This story grabs me somewhere special, in a place where I can barely make words. But I didn't want just to talk about Cassandra, but about prophets. I woke up this morning thinking of John the Baptist, that long-haired, locked, bug-eating preacher who wandered the desert of Israel foretelling the arrival of Jesus. He sounds like such a hippie. When the Jewish leaders ask him who he is, he says, "I am the voice of one calling in the wilderness, 'Make straight the way for the Lord.'
I don't know who this guy is, but his look gets close. He needs locked hair. And darker skin.
Pinched from the Archdiocese of Washington page.

(Man, I wish that when people asked me questions like that, I could answer all cryptically, in metaphor and parable and Morpheus-from-The Matrix-speak like that. It probably wouldn't make my life any easier, but it might get people to stop asking me questions.)

John the Baptist knew what was up, and he knew just how to answer people in a way that would leave them schooled. I'm just a man who's getting us ready, he said, but one day soon, this Cat is coming, and he's so dope, I'm not even good enough to tie his shoes for him.

Prophets in the Bible were so compelling to me. Full of poetry, reluctant to have to deliver bad news to the Israelites--and wouldn't you be? Look at what happened to John the Baptist. Jeremiah was a ceramicist, for crying out loud, and all he wanted to do was sit in his shop, and throw bowls and water pitchers, and remain in captivity along with everyone else that Babylon was sitting on, and be left alone. But God was having none of it; He had a message and Jeremiah was the person He'd chosen to deliver it.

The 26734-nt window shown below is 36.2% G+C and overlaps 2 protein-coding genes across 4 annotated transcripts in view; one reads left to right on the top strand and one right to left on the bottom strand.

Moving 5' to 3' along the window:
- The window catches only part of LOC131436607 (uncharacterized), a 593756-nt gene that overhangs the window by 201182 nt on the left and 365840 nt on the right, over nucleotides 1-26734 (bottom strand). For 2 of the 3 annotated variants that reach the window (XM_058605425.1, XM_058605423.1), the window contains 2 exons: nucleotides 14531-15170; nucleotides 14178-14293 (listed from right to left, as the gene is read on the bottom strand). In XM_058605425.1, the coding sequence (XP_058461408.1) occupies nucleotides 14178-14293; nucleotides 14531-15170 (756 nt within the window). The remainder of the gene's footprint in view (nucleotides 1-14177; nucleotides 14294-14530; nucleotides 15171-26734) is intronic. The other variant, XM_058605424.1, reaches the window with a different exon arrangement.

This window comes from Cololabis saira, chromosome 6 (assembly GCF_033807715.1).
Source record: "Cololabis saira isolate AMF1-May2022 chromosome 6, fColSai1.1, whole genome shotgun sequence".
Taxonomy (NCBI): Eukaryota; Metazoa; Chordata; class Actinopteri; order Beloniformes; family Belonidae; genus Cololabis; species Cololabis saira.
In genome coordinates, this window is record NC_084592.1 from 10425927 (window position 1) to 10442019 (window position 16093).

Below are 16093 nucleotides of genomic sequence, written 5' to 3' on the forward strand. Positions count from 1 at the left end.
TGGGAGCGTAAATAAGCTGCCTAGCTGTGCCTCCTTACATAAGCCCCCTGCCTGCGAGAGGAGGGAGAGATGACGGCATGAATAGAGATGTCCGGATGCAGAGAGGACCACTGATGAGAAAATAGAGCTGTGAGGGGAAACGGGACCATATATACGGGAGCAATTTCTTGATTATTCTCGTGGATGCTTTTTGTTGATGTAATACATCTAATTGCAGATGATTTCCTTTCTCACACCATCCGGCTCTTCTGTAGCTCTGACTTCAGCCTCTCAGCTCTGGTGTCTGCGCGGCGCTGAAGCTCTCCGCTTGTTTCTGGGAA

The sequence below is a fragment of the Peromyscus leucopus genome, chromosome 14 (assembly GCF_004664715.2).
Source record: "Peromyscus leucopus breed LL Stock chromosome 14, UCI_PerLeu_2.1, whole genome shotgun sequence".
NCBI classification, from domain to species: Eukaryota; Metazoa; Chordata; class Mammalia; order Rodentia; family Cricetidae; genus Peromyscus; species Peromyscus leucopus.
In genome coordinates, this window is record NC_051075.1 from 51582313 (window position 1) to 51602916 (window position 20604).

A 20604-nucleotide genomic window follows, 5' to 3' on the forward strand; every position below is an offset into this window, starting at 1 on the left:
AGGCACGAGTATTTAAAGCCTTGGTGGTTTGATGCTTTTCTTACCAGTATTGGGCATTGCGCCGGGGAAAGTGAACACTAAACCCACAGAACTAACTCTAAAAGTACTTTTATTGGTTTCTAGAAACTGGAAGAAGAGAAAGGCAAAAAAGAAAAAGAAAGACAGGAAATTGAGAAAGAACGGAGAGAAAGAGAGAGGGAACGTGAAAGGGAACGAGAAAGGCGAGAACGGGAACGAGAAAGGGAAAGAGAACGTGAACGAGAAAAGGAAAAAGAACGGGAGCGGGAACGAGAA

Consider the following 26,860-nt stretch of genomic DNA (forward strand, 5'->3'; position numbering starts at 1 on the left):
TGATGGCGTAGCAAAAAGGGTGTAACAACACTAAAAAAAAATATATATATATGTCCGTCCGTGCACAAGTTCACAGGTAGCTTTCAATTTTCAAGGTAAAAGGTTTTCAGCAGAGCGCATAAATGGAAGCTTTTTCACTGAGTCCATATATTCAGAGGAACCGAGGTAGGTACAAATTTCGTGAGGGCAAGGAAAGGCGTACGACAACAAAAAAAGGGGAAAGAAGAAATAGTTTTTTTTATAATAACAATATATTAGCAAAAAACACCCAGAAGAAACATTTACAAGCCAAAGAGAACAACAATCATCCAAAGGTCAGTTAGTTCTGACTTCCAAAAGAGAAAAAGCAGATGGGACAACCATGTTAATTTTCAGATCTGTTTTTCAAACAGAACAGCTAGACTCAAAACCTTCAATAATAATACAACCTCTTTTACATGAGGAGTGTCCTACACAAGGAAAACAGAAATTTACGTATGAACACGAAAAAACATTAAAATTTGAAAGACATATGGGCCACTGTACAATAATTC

I guess I've been thinking about this because when I was in Maui recently, I saw a whale, a humpback whale. Wait, I saw many whales, but this one was close. It was maybe 50 feet from the boat I was on, and it came up, did what's called a peduncle arch (thank you, Pacific Whale Foundation) and a fluke up dive and went down again. It is perhaps one of the most spiritual moments I've experienced in recent history.

Was the whale there just for me? Doubt it. Was it there to mate in warmer water before migrating north to feed during the winter? Almost certainly. But still, I experienced the whale as a kind of messenger. The vibe around me and the whale was, "Listen up, and listen carefully. Something is happening. Don't miss it." Then it was gone, underwater to sing its incomprehensible whale songs, and the spell was broken.

But I was different.

I'm not using this platform to come out as a prophet or seer or anything like that. Although something about that is interesting. With as connected as the world is, as much that people know and as fast as they know it, to have a blog about seeing the future is kind of sickly engaging. But that's not what's happening. In fact, I don't know what's happening. All I know is that a few weeks ago, a mammal the size of a yellow school bus swam by me, and I felt something, and now I'm trying to plug in, to be still and listen, and to look for signs.



*all of the text I'm quoting here is from a version of Agamemnon I found at http://records.viu.ca/~johnstoi/aeschylus/oresteiatofc.htm There's a link there that has some info about the House of Atreus that might be helpful if you don't know it.
*from The Gospel of John.

No comments: